Statement of the Philippine Movement for Climate Justice (PMCJ) on the occasion of the 1st Experts Meeting on Long Term Finance (LTF) under the United Nations Framework Convention on Climate Change (UNFCCC).

We, members of the Philippine Movement for Climate Justice (PMCJ), who came from the grassroots communities and basic sectors and are greatly affected by the irreversible impacts of climate change, strongly urged developed (Annex 1) countries to pay-up their climate debts now!

For centuries, these developed countries have polluted and snatched away from developing countries their fair and sustainable share of the atmosphere, emitting too much greenhouse gases to satiate their greed for profit. They have built countless destructive development projects all over the world like air-polluting factories, coal-fired power plants, nuclear power plants, mega dams and others. They have also pushed for policies allowing extractive industries to practice wasteful and irresponsible extraction of the Earth’s minerals. All of these have fast-tracked the devastation of the Earth’s ecological system that brought about unprecedented changes in the planet’s climate.

Since developed countries have contributed much to the problem and have stolen the rightful share of developing countries to the atmosphere, the former have incurred “climate debts” to the latter. Even worse is that while developing countries are low contributors to the problem, they bear the brunt of the impacts of climate change.

Like the way these developed countries (lenders) demanded debt payments from us, developing countries (borrowers), we demand now the payment of their “climate debts”. PMCJ reiterates the need to pay for the developing countries’ full incremental cost of doing climate adaptation and mitigation measures including the loss and damage from climate change impacts. This provision was based on the principle of common but differentiated responsibilities (CBDR) and historical responsibility enshrined in the United Nations Framework Convention on Climate Change (UNFCCC).

PMCJ’s demand is addressed to the high-level finance experts who will be participating in the First Experts’ Meeting on Long-term Finance (LTF) under the UNFCCC on July 16-17, 2013 at the Dusit Thani Hotel in Makati City. Philippine delegation representative, Commissioner Nadarev Saño, co-chairs the LTF with the representative from Sweden. This meeting will discuss the parameters of pathways for mobilizing scaled-up climate finance and examine enabling environments and policy frameworks in the context of mobilization and effective deployment of climate finance.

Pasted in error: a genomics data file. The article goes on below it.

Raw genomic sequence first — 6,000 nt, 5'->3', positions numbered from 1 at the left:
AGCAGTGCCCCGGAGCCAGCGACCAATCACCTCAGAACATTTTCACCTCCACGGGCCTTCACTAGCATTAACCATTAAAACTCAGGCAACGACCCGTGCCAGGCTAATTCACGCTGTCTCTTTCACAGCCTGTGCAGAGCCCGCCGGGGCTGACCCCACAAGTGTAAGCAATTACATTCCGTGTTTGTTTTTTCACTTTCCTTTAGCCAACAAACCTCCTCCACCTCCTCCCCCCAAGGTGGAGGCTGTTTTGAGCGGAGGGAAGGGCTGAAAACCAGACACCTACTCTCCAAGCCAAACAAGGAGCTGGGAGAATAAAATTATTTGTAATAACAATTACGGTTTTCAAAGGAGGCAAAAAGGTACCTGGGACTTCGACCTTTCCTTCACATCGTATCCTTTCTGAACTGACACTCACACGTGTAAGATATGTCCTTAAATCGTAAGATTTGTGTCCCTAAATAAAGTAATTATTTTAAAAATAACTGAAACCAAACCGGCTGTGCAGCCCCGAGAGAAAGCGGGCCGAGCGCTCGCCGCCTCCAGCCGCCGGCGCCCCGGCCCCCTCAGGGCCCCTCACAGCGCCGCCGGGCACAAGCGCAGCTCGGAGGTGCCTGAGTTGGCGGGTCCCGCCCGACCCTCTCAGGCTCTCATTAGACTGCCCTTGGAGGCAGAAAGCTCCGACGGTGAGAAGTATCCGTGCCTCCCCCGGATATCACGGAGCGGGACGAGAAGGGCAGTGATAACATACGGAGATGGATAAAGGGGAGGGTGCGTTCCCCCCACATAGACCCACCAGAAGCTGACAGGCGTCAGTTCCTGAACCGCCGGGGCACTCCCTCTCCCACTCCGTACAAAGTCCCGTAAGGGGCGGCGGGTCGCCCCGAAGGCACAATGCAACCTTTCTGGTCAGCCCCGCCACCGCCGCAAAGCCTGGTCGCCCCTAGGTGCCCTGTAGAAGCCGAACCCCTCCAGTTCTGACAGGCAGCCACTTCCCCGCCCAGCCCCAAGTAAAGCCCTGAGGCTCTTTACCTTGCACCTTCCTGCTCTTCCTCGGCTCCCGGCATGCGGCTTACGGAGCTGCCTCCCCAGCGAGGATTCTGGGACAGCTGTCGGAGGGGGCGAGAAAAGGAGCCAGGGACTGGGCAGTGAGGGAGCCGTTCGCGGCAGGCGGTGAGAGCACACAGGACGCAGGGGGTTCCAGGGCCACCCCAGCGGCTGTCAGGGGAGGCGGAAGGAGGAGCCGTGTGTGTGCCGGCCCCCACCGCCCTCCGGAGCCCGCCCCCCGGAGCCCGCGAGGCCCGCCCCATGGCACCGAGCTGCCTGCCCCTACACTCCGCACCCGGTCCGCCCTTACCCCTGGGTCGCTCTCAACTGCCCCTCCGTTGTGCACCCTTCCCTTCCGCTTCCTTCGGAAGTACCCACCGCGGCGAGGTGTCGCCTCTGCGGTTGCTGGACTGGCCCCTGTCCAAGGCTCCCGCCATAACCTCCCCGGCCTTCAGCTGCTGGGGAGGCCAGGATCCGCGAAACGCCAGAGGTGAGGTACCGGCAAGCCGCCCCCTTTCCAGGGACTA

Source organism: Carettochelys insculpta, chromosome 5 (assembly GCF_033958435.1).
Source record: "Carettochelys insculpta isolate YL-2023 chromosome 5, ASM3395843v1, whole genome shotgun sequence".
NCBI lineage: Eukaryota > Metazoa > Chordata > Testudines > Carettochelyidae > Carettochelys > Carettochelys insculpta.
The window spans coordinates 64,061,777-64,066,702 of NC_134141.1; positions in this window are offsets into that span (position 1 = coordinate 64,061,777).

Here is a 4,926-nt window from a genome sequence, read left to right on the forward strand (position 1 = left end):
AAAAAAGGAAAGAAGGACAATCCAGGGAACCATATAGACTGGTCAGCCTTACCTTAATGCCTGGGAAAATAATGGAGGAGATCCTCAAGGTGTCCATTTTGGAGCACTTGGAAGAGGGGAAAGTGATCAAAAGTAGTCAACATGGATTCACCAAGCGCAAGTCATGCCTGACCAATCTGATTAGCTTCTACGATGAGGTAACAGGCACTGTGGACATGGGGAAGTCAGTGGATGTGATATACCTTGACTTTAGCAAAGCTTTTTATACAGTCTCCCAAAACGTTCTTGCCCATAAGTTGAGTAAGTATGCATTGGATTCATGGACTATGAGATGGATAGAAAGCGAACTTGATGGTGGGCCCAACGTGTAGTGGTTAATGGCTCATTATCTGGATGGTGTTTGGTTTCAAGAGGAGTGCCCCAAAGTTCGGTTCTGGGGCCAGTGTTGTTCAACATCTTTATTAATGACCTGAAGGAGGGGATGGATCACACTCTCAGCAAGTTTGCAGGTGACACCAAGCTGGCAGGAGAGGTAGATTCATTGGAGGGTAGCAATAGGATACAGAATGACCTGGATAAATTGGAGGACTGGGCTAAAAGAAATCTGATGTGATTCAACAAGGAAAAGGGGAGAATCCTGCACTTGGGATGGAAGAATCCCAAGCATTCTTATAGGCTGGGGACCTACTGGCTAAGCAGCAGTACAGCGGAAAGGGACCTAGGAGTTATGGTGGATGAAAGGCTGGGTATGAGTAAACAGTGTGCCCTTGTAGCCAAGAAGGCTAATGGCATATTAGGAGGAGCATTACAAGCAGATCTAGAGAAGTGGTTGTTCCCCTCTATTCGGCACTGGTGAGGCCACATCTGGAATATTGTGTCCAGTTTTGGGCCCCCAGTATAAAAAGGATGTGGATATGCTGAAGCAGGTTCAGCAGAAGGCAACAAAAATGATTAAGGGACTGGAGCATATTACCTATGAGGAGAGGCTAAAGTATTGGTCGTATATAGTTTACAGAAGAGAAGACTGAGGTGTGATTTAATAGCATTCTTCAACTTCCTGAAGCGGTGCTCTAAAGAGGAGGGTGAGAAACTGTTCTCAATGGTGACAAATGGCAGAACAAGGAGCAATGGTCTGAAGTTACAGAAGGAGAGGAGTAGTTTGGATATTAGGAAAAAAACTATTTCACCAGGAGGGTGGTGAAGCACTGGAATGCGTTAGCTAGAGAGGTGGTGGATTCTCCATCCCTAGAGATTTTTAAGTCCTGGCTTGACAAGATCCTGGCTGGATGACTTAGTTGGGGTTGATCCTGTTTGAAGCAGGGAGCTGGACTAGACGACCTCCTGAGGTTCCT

In this LTF Meeting, PMCJ will call on the experts to make it as their top priority the mobilization of funds from developed countries to developing countries as payment for their “climate debts”. The climate change-affected communities, marginalized and vulnerable sectors of farmers, fishers, indigenous peoples, rural/urban poor and women are one in demanding these to be paid-up.

PMCJ also urged the developed countries to cut their GHG emissions drastically in the most urgent time possible because no amount of money will be enough if GHG emissions continue to increase.

Currently, the Philippines is the front-liner in disaster impacts and topped the vulnerability rank. In fact, the Philippine Government has been losing annually an average of two (2) percent of its gross domestic product (GDP) due to damages caused by extreme weather events such as Typhoons Ketsana (Ondoy), Bopha (Pablo), Washi (Sendong) and Parma (Pepeng). Worst, the country lost both properties and lives. Many Filipinos have suffered because of these disasters and resources were wasted due to the unpreparedness and inadequacy of funds to address losses, damages and rehabilitation.

Lastly, PMCJ also demands the high-level finance experts to prioritize contributions for public funds rather than putting more money on the private sector facility – funds that are in the form of grants and not loans, and additional to existing development aids. Developed countries, led by the US and EU, are still pushing that the facility will hold funds to be used for leveraging private sector investments, thus putting bias in favor of private capital. This is an added obstacle in realizing the goal of mobilizing climate funds intended for the need of the vulnerable developing countries and communities given the current problem of inadequacy of the current pledges.

For PMCJ, most private sectors involved in the climate crisis do not offer solutions but to profit more.

As a network, we say NO to CLIMATE PROFITEERS!

*Focus on the Global South is a member of the Philippine Movement for Climate Justice.